Last Updated on 11/19/2018 by Mark Beckenbach
Planning to shoot on location anytime soon? Get an idea on how to make those speedlights work for you with these lighting tips.
One of the things you’ll learn as a portrait photographer is that lighting definitely still has its place when shooting on location. If you want to give it a try soon, Trevor Dayley has put together a quick video with lighting equipment maker MagMod to help you get an idea on how you can use speedlights to achieve stunning outdoor portraits.
With a myriad of options for wireless lighting solutions now available, there’s no excuse for us to learn how to light our portraits even on location. As Dayley demonstrates in the video below, this lighting equipment not only enables you to tackle complex lighting situations, but also get extra creative with your snaps. If this is something you want to learn, go ahead watch the video below.
For this shoot, Dayley was going after mostly soft lighting, making sure to keep his subject adequately and nicely lit, while also working with the beautiful backdrop of the location. To achieve this, he underexposed his shot to bring out the blue skies and other details in the background. He also used a single light setup for most of his shots, so if you’re just getting started, this is definitely something you can try out. Just make sure that you get a big enough speedlight to produce the soft light seen in the video.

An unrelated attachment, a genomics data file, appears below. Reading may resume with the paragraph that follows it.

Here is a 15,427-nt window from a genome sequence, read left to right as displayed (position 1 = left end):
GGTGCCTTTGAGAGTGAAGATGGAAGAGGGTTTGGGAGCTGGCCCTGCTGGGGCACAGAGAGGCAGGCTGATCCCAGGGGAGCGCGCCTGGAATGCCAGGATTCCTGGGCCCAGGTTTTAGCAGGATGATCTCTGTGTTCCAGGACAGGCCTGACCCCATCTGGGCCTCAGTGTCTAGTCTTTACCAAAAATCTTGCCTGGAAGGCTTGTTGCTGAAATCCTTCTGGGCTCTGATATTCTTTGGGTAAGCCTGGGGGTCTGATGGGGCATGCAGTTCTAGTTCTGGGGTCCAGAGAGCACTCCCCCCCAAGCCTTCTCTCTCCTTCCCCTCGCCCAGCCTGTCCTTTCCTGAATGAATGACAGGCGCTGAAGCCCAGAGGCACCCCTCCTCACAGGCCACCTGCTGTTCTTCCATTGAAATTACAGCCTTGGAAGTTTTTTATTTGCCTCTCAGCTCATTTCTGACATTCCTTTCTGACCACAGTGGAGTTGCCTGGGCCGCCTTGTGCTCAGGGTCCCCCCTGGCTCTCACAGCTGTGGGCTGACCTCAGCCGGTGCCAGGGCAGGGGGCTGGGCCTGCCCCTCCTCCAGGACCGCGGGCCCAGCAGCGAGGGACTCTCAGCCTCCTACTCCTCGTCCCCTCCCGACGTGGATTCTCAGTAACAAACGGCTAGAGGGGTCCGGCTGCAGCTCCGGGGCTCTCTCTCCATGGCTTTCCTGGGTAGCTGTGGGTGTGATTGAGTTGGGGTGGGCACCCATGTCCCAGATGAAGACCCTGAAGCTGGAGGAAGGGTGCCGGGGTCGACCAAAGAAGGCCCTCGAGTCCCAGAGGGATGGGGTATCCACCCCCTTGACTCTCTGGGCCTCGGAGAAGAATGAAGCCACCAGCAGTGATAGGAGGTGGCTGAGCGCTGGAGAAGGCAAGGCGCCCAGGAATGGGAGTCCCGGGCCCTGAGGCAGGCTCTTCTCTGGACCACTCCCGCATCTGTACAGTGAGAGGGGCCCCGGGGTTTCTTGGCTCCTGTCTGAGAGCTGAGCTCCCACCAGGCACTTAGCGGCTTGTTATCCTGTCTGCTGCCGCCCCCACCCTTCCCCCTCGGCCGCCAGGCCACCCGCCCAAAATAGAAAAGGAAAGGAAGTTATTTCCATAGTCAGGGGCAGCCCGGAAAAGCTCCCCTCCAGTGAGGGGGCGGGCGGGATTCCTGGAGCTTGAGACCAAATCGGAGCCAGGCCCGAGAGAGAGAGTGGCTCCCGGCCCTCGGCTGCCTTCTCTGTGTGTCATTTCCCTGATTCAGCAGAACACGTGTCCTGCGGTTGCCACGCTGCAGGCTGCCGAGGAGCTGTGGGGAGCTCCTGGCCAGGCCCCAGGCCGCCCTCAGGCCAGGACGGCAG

Dayley also discussed several portrait lighting techniques that some of you might have already heard from studio portraiture, like the Rembrandt Light, Paramount Light, Loop Light, and Split Light. So yes, you can definitely work with these techniques even in outdoor locations — which can produce beautiful and dramatic results when you integrate some elements of the location in your shots.
Lastly, don’t forget that shooting outdoors means you have lots of constant lighting at your disposal: the sun. You can definitely mix it up by going for full natural light for some shots, and a combination of both in others. One of the most popular way to do this is to use the sunlight as a rim light to separate the subject from the background. Simply put the sun behind your subject and let the flash balance the shot. In some of the shots, Dayley even demonstrated how you can use lighting to make your own “sunlight” in case you’re still shooting by sundown.
Check out the MagMod YouTube channel for more photography tips from MagMod Genius photographers like Trevor Dayley.
Screenshot image from the video by MagMod